Am I the sum of my output, or am I the source of my output? The latter seems obvious, but there is reason to consider the former. It is difficult to be the source if I am confined to the present tense. Because what is becomes what was, so that what is, is necessarily generated at a moment that is identical to my present tense existence.
One may say that this only means the source expressed in a finite instance of its output. But without clear continuity between what was and what is, it becomes difficult to provide any sum other than the sum of one if we let one represent the single instance of my expression. This becomes even more difficult when we consider the fact that by the moment I can reflect on an instance, I am already reflecting on its passing and within its passing. What is the length of the single instance of the present tense? It may be possible to argue that it is the most finite of all expressions. If this is so, how finite is this one?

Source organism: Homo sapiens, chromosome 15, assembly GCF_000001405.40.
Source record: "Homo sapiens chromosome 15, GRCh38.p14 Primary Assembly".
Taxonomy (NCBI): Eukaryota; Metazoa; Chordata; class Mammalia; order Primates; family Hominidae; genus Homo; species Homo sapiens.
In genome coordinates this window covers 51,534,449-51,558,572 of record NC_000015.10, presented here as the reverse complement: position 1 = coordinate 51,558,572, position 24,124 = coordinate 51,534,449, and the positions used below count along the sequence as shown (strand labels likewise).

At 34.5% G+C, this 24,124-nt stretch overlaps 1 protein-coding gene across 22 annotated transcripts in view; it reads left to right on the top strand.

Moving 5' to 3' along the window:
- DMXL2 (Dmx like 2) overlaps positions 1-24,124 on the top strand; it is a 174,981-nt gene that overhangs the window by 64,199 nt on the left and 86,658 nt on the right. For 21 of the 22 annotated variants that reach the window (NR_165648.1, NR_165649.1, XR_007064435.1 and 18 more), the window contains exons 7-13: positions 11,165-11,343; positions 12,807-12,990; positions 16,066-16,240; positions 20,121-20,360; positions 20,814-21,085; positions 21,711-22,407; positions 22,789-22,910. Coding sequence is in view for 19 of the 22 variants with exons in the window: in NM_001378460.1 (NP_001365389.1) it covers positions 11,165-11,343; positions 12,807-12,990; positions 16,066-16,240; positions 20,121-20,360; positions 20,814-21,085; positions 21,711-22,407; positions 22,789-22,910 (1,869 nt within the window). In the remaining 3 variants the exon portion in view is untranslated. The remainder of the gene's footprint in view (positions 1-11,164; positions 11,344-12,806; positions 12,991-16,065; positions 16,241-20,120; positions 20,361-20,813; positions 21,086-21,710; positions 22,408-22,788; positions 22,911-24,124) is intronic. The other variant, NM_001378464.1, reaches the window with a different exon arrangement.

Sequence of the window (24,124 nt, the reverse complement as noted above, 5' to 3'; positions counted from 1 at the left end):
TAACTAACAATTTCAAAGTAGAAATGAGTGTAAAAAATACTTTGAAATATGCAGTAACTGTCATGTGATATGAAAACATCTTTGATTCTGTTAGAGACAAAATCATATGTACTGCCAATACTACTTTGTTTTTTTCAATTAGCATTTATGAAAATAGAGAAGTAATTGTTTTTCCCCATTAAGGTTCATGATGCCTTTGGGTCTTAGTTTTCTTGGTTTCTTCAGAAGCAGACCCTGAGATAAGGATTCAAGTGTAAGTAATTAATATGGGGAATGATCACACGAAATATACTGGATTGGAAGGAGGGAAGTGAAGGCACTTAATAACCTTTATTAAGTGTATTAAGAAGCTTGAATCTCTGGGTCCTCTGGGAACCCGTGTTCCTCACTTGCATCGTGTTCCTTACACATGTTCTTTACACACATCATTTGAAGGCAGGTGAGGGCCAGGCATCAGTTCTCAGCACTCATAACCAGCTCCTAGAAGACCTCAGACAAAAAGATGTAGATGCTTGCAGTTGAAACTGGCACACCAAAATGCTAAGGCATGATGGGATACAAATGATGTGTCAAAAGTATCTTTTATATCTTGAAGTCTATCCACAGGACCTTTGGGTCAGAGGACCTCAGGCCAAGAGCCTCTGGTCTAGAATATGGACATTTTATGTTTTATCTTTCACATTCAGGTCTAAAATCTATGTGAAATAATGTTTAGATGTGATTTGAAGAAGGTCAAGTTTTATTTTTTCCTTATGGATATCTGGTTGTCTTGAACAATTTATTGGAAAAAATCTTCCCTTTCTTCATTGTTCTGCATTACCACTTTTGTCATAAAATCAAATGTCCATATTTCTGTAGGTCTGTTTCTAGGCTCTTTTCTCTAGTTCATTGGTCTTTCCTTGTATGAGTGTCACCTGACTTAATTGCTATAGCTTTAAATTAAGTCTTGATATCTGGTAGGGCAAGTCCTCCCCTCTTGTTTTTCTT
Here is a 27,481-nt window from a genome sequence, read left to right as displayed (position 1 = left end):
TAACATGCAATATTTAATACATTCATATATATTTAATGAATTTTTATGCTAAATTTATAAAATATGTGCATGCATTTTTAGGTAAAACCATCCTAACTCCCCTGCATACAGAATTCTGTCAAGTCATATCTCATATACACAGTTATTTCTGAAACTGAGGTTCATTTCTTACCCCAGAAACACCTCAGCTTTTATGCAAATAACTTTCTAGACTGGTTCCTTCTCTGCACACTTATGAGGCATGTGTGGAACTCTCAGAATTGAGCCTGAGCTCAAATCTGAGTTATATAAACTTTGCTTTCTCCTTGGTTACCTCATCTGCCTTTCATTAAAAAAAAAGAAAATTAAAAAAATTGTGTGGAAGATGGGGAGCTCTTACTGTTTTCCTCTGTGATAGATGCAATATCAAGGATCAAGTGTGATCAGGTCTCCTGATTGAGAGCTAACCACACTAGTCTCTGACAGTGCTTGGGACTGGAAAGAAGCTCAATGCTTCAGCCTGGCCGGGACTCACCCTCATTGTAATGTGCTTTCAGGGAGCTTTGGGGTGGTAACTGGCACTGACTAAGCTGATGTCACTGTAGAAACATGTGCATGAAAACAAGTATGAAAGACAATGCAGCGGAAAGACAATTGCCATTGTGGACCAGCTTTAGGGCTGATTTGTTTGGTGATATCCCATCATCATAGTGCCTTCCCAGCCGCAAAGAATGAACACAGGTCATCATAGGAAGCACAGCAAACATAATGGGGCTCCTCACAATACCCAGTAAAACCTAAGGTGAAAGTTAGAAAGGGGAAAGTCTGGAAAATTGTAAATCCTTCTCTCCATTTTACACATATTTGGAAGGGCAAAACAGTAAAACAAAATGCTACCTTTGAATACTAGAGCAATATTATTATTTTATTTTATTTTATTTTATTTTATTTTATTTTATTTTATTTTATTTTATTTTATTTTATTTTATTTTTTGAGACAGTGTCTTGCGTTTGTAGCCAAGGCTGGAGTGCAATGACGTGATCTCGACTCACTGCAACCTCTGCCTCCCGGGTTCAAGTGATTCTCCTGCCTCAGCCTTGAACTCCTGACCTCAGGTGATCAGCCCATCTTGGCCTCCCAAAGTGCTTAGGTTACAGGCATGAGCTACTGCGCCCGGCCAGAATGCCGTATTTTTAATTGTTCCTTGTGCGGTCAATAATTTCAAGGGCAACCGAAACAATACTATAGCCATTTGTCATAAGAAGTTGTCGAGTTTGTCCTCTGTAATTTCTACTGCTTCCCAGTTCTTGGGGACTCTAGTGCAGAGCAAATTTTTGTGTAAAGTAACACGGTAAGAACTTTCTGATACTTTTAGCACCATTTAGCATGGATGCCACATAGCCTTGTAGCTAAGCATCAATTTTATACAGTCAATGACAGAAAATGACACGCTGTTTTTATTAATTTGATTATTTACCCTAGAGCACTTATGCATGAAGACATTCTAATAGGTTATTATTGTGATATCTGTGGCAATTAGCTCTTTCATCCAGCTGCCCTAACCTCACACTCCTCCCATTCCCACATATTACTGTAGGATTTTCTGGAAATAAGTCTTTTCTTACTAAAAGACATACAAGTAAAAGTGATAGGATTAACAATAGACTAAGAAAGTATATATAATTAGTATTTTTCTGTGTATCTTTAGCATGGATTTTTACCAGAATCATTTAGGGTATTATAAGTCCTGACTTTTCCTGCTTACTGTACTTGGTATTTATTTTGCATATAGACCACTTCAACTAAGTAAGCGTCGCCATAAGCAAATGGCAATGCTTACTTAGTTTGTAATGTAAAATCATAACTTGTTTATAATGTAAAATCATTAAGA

In a sense, I am arguing between my life as the sum of a set theory and my life as the single instance within the set. If it represents the single instance, then there may be a third way: My life may be identical. It may be a unity of source and output, and this unity may be expressed in the single most particular instance in the present. This implies many possibilities. Most of all, it implies a stunning freedom that exceeds even that described by Sartre. If it describes this freedom, it also implies the sheer and utter loneliness of individual existence.